The process may be carried out as a continuous, semi-continuous, batch, sequenced batch or single-pot process.

The isomerisation step (ii) may be carried out either before or after the oxidation step (iii).

The hydrolysis step (i) and oxidation step (iii) may be carried out simultaneously.

Alternatively, the product of step (i) may be separated into three streams and the first stream not treated further and the second and third streams treated according to steps (ii) or (iii) respectively and the products of each stream combined to provide a final composition according to the invention.

Alternatively, the product of the partial isomerisation step (ii) may be split and a portion subjected to partial oxidation (step (iii)) and the remainder combined with the product of the partial oxidation step to produce a composition of the invention.

Alternatively, the product of the partial oxidation step (iii) may be split and a portion subjected to partial isomerisation (step (ii)) and the remainder combined with the product of the partial isomerisation step to produce a composition of the invention.

Preferably, the process comprises hydrolysis step (i) followed by partial oxidation step (iii) wherein the majority of this stream (e.g. 85%) is further processed via partial isomerisation step (ii) and the remaining portion of this stream (by pass) is combined with the product of the step (ii) to produce a composition of the invention having a desired fructose content.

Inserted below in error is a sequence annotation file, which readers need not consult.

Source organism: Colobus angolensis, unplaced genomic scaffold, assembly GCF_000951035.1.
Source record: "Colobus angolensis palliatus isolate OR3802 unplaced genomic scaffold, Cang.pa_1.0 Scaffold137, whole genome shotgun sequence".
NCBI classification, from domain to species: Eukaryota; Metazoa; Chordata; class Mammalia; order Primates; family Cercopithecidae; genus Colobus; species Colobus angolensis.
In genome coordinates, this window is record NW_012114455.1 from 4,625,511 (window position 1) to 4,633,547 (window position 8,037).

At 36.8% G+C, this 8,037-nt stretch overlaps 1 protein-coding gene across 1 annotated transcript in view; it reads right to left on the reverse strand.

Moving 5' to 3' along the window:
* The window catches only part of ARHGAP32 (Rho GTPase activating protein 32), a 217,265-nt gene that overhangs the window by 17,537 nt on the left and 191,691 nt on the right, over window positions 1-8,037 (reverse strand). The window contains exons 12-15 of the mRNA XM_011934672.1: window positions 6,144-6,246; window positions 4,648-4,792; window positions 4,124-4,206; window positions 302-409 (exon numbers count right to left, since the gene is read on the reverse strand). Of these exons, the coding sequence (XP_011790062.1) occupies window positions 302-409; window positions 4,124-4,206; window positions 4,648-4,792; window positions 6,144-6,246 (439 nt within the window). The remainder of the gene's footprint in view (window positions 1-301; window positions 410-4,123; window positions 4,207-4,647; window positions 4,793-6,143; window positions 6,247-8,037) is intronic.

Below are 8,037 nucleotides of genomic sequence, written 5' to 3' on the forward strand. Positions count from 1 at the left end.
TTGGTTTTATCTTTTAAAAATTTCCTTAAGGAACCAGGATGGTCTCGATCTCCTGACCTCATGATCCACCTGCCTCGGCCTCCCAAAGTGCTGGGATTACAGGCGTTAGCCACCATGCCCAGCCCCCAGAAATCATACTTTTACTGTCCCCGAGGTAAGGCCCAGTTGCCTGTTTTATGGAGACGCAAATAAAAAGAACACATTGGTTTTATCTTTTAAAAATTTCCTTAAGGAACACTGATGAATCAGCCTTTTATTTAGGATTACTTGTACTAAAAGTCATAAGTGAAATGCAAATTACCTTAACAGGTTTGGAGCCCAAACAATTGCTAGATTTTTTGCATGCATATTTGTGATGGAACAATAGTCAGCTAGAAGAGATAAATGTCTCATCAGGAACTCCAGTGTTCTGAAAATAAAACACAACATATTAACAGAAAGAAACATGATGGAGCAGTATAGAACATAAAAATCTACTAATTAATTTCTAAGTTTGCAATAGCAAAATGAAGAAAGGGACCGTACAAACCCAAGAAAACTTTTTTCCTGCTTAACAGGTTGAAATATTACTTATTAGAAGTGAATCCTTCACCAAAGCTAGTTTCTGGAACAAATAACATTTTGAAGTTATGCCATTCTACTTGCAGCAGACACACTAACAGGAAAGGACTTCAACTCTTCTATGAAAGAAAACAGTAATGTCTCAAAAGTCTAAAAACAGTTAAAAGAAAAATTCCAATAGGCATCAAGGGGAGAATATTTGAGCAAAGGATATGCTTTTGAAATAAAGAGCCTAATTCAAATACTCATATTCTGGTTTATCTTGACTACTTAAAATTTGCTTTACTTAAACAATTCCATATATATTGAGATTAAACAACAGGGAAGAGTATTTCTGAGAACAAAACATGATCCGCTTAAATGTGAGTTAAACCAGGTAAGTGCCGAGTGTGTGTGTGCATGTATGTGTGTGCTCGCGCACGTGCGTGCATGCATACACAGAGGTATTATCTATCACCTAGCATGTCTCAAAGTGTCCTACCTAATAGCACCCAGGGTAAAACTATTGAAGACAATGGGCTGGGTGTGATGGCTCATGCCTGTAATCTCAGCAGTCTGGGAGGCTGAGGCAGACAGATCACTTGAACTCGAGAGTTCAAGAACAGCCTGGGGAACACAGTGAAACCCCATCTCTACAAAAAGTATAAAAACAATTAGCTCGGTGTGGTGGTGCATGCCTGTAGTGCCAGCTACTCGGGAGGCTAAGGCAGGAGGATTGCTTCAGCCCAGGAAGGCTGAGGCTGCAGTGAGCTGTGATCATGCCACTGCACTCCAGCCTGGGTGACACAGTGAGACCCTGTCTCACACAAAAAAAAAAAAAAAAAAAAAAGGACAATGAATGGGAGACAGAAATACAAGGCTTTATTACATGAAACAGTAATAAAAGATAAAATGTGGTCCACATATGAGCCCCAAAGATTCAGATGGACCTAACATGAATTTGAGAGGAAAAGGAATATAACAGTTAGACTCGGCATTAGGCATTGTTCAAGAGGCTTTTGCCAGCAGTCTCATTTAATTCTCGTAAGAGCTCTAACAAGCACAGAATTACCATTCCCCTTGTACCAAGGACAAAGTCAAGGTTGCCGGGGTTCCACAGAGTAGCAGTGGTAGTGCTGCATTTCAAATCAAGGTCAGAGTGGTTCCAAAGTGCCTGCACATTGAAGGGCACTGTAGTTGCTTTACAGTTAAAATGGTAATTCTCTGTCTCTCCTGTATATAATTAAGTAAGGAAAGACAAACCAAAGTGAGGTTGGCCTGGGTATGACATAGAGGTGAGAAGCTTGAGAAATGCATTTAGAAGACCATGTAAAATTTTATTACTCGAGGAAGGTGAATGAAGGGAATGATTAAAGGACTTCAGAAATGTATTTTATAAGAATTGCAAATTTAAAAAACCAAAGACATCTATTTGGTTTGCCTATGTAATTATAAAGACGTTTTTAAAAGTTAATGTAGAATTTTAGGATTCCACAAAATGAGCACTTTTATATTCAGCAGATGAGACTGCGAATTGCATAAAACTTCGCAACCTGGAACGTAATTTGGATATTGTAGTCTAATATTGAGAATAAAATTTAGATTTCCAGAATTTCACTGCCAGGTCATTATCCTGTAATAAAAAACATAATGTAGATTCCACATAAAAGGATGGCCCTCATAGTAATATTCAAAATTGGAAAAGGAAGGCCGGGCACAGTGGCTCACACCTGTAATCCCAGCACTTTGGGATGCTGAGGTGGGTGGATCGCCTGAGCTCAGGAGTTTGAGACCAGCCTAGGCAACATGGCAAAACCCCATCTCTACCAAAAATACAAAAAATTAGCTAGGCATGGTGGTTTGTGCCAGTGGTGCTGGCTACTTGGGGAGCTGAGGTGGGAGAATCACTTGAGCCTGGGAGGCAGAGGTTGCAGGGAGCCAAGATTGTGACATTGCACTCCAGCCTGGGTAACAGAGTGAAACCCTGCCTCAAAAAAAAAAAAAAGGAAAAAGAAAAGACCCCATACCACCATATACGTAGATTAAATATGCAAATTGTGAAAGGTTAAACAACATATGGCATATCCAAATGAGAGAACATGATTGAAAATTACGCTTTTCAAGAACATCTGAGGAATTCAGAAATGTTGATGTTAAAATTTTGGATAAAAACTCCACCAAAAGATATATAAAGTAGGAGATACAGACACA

The lactose source may be selected from the group comprising milk; UF permeate derived from whole milk, skim milk, whey or milk serum; pure lactose; whey; deproteinated whey; demineralised whey; decalcified whey; UF permeate derived from deproteinised, demineralised or decalcified whey; or any combination thereof.

The hydrolysis step (i) may be achieved chemically, including the use of acids, strong cation exchange resins, or enzymatically using one or more hydrolytic enzymes, or in a bioreactor.

The acids may comprise a weak solution (0.001-0.1% of total weight of lactose) of one or more acids selected from strong mineral acids such as hydrochloric acid, suphuric acid, phosphoric acid or nitric acid, and/or organic acids such as citric acid.

The hydrolytic enzyme (beta-galactosidase, also known as lactase) may be free or immobilized and may be sourced from Kluyveromyces lactis, Kluyveromyces fragilis, Kluyveromyces marxianus, Saccharomyces fragilis, Streptococcus thermophilus, Aspergillus oryzae, Aspergillus niger, Lactobacillus bulgaricus, Lactobacillus helviticus, Lactobacillus salivarius, Lactobacillus fermentum, Lactobacillus casei, Lactobacillus acidophilus, Steptococcus lactis, Bifidobacterium bifidum, Bifidobacterium longum, Bifidobacterium adolescentis, Bifidobacterium breve, Bacillus subtilis, Escherichia coli, Sulfolobus species, especially Sulfolobus solfataricus, Pyrococcus fusiosus, green coffee beans, jack beans, bovine liver, and bovine testes and any other suitable source either alone or in combination.